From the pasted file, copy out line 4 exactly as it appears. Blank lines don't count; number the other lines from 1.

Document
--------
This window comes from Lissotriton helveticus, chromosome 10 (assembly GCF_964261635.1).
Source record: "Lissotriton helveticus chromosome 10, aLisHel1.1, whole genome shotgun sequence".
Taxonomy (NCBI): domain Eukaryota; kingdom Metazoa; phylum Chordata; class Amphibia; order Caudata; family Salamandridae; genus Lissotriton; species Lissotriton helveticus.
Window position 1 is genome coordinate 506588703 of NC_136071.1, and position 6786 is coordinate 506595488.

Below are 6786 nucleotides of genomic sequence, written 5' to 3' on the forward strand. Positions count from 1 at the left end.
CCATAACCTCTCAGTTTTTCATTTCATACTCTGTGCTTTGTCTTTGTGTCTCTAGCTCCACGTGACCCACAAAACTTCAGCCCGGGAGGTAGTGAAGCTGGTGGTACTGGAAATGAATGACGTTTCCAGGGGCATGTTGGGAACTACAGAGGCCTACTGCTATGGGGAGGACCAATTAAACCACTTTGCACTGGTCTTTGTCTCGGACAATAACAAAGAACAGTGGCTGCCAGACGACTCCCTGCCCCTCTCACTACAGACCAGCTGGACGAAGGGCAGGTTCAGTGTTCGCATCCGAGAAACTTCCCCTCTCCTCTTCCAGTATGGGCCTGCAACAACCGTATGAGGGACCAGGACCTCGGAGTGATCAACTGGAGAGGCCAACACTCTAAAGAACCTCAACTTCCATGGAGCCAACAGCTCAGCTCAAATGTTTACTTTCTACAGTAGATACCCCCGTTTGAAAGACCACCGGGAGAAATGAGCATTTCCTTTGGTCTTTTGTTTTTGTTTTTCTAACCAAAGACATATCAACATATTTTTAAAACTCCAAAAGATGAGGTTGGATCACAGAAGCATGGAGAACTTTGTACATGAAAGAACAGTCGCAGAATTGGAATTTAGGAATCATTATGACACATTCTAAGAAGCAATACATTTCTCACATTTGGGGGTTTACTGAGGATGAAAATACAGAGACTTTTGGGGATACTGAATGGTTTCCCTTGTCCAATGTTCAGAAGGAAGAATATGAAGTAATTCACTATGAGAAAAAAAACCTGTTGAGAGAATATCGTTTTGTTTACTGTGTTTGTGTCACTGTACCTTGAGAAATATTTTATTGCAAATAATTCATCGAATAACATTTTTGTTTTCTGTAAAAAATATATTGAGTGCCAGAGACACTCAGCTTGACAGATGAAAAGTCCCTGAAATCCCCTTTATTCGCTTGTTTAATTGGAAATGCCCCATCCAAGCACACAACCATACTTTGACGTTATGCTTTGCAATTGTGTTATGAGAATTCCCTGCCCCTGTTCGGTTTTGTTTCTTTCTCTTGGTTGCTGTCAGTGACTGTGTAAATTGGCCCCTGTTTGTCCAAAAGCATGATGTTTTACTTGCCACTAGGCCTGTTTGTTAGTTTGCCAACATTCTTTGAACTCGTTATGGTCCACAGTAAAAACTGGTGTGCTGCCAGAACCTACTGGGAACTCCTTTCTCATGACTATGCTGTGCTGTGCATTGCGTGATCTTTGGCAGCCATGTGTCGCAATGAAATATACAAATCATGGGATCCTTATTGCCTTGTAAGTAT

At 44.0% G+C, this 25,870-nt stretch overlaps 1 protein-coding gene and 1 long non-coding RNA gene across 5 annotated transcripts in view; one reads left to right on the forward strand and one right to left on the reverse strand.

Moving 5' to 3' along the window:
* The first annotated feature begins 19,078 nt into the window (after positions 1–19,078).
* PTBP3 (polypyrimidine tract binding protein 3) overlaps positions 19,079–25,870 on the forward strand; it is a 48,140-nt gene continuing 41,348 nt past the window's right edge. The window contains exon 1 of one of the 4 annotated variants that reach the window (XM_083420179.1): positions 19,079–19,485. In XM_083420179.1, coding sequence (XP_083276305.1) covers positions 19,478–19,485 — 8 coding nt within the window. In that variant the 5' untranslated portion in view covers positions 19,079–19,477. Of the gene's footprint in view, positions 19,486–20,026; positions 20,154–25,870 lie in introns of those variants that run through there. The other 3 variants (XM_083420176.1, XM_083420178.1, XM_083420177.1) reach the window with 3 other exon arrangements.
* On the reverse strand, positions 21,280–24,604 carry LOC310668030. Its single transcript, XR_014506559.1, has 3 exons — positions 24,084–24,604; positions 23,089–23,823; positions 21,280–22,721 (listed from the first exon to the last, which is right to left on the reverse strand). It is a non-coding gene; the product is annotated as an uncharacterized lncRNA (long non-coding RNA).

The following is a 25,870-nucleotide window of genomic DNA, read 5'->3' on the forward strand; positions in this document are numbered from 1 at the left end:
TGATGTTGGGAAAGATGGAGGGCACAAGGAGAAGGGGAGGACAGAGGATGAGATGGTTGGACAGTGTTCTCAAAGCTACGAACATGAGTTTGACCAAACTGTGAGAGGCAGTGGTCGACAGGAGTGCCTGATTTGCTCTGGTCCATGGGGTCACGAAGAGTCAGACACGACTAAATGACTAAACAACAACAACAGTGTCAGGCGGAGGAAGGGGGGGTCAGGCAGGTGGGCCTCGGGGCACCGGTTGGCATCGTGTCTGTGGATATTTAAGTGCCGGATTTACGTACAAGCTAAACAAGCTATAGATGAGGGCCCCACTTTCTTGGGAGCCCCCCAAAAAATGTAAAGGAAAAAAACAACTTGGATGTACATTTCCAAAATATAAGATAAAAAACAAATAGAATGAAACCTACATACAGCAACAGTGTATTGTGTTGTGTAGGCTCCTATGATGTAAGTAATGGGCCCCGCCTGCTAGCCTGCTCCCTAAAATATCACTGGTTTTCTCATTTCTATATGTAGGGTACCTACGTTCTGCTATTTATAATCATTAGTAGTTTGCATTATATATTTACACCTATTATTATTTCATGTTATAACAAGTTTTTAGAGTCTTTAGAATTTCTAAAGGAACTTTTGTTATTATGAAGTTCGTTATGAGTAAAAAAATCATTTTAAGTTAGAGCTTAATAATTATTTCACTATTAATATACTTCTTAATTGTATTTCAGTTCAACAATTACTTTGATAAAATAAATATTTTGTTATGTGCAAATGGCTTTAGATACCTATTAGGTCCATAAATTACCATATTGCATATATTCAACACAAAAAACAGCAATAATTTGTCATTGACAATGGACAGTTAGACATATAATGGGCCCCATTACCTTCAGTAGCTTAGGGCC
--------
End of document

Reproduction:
Window position 1 is genome coordinate 506588703 of NC_136071.1, and position 6786 is coordinate 506595488.